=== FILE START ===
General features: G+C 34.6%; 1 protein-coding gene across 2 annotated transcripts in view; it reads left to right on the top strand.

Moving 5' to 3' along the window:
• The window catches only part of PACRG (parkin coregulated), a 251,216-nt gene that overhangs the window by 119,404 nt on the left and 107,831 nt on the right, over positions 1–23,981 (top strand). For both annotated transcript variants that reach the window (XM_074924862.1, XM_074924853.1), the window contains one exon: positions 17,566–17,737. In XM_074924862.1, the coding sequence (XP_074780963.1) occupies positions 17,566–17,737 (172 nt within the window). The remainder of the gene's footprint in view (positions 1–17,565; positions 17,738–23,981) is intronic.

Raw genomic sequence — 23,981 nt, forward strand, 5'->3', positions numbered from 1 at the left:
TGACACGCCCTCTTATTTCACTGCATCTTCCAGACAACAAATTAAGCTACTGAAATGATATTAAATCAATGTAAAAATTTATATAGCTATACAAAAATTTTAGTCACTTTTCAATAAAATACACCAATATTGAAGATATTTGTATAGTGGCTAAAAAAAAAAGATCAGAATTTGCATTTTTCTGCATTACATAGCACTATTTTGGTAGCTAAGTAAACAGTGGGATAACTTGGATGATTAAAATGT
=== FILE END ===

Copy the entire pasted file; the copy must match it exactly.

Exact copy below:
General features: G+C 34.6%; 1 protein-coding gene across 2 annotated transcripts in view; it reads left to right on the top strand.

Moving 5' to 3' along the window:
• The window catches only part of PACRG (parkin coregulated), a 251,216-nt gene that overhangs the window by 119,404 nt on the left and 107,831 nt on the right, over positions 1–23,981 (top strand). For both annotated transcript variants that reach the window (XM_074924862.1, XM_074924853.1), the window contains one exon: positions 17,566–17,737. In XM_074924862.1, the coding sequence (XP_074780963.1) occupies positions 17,566–17,737 (172 nt within the window). The remainder of the gene's footprint in view (positions 1–17,565; positions 17,738–23,981) is intronic.

Raw genomic sequence — 23,981 nt, forward strand, 5'->3', positions numbered from 1 at the left:
TGACACGCCCTCTTATTTCACTGCATCTTCCAGACAACAAATTAAGCTACTGAAATGATATTAAATCAATGTAAAAATTTATATAGCTATACAAAAATTTTAGTCACTTTTCAATAAAATACACCAATATTGAAGATATTTGTATAGTGGCTAAAAAAAAAAGATCAGAATTTGCATTTTTCTGCATTACATAGCACTATTTTGGTAGCTAAGTAAACAGTGGGATAACTTGGATGATTAAAATGT